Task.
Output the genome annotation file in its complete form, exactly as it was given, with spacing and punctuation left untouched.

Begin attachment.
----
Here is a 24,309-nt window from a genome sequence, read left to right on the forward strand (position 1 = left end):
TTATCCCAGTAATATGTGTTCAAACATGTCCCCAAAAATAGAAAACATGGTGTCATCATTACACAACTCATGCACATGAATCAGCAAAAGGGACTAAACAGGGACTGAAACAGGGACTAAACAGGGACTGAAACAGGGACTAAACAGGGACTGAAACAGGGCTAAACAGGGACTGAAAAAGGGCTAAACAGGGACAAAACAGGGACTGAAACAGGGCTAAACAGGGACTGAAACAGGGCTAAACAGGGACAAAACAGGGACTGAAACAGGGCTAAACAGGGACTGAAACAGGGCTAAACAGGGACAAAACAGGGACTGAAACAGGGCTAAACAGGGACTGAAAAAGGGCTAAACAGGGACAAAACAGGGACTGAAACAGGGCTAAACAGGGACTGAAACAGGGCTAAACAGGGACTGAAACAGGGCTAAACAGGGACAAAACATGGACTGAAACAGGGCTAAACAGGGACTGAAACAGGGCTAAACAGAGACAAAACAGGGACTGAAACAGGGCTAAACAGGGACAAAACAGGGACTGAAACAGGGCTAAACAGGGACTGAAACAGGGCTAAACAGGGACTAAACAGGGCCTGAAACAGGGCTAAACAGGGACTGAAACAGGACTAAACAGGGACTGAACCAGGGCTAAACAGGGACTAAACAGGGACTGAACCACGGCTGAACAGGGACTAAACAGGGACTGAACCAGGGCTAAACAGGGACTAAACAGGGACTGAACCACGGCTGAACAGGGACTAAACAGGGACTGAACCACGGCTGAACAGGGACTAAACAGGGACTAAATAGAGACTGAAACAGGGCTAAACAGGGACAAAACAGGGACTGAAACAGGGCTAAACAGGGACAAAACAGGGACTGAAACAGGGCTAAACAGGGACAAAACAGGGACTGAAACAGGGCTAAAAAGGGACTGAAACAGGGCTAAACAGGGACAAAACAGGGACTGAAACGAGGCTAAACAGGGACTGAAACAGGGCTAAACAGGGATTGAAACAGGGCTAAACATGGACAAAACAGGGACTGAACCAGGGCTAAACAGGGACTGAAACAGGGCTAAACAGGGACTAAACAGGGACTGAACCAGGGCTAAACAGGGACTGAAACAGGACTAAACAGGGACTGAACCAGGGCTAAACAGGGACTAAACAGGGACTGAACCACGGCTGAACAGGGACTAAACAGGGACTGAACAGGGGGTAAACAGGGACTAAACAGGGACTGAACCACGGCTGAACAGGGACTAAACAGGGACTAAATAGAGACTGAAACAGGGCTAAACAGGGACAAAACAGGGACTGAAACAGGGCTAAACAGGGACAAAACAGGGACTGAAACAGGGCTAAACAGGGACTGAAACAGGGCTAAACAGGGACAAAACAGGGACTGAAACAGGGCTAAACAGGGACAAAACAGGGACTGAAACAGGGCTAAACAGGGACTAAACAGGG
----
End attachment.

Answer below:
Here is a 24,309-nt window from a genome sequence, read left to right on the forward strand (position 1 = left end):
TTATCCCAGTAATATGTGTTCAAACATGTCCCCAAAAATAGAAAACATGGTGTCATCATTACACAACTCATGCACATGAATCAGCAAAAGGGACTAAACAGGGACTGAAACAGGGACTAAACAGGGACTGAAACAGGGACTAAACAGGGACTGAAACAGGGCTAAACAGGGACTGAAAAAGGGCTAAACAGGGACAAAACAGGGACTGAAACAGGGCTAAACAGGGACTGAAACAGGGCTAAACAGGGACAAAACAGGGACTGAAACAGGGCTAAACAGGGACTGAAACAGGGCTAAACAGGGACAAAACAGGGACTGAAACAGGGCTAAACAGGGACTGAAAAAGGGCTAAACAGGGACAAAACAGGGACTGAAACAGGGCTAAACAGGGACTGAAACAGGGCTAAACAGGGACTGAAACAGGGCTAAACAGGGACAAAACATGGACTGAAACAGGGCTAAACAGGGACTGAAACAGGGCTAAACAGAGACAAAACAGGGACTGAAACAGGGCTAAACAGGGACAAAACAGGGACTGAAACAGGGCTAAACAGGGACTGAAACAGGGCTAAACAGGGACTAAACAGGGCCTGAAACAGGGCTAAACAGGGACTGAAACAGGACTAAACAGGGACTGAACCAGGGCTAAACAGGGACTAAACAGGGACTGAACCACGGCTGAACAGGGACTAAACAGGGACTGAACCAGGGCTAAACAGGGACTAAACAGGGACTGAACCACGGCTGAACAGGGACTAAACAGGGACTGAACCACGGCTGAACAGGGACTAAACAGGGACTAAATAGAGACTGAAACAGGGCTAAACAGGGACAAAACAGGGACTGAAACAGGGCTAAACAGGGACAAAACAGGGACTGAAACAGGGCTAAACAGGGACAAAACAGGGACTGAAACAGGGCTAAAAAGGGACTGAAACAGGGCTAAACAGGGACAAAACAGGGACTGAAACGAGGCTAAACAGGGACTGAAACAGGGCTAAACAGGGATTGAAACAGGGCTAAACATGGACAAAACAGGGACTGAACCAGGGCTAAACAGGGACTGAAACAGGGCTAAACAGGGACTAAACAGGGACTGAACCAGGGCTAAACAGGGACTGAAACAGGACTAAACAGGGACTGAACCAGGGCTAAACAGGGACTAAACAGGGACTGAACCACGGCTGAACAGGGACTAAACAGGGACTGAACAGGGGGTAAACAGGGACTAAACAGGGACTGAACCACGGCTGAACAGGGACTAAACAGGGACTAAATAGAGACTGAAACAGGGCTAAACAGGGACAAAACAGGGACTGAAACAGGGCTAAACAGGGACAAAACAGGGACTGAAACAGGGCTAAACAGGGACTGAAACAGGGCTAAACAGGGACAAAACAGGGACTGAAACAGGGCTAAACAGGGACAAAACAGGGACTGAAACAGGGCTAAACAGGGACTAAACAGGG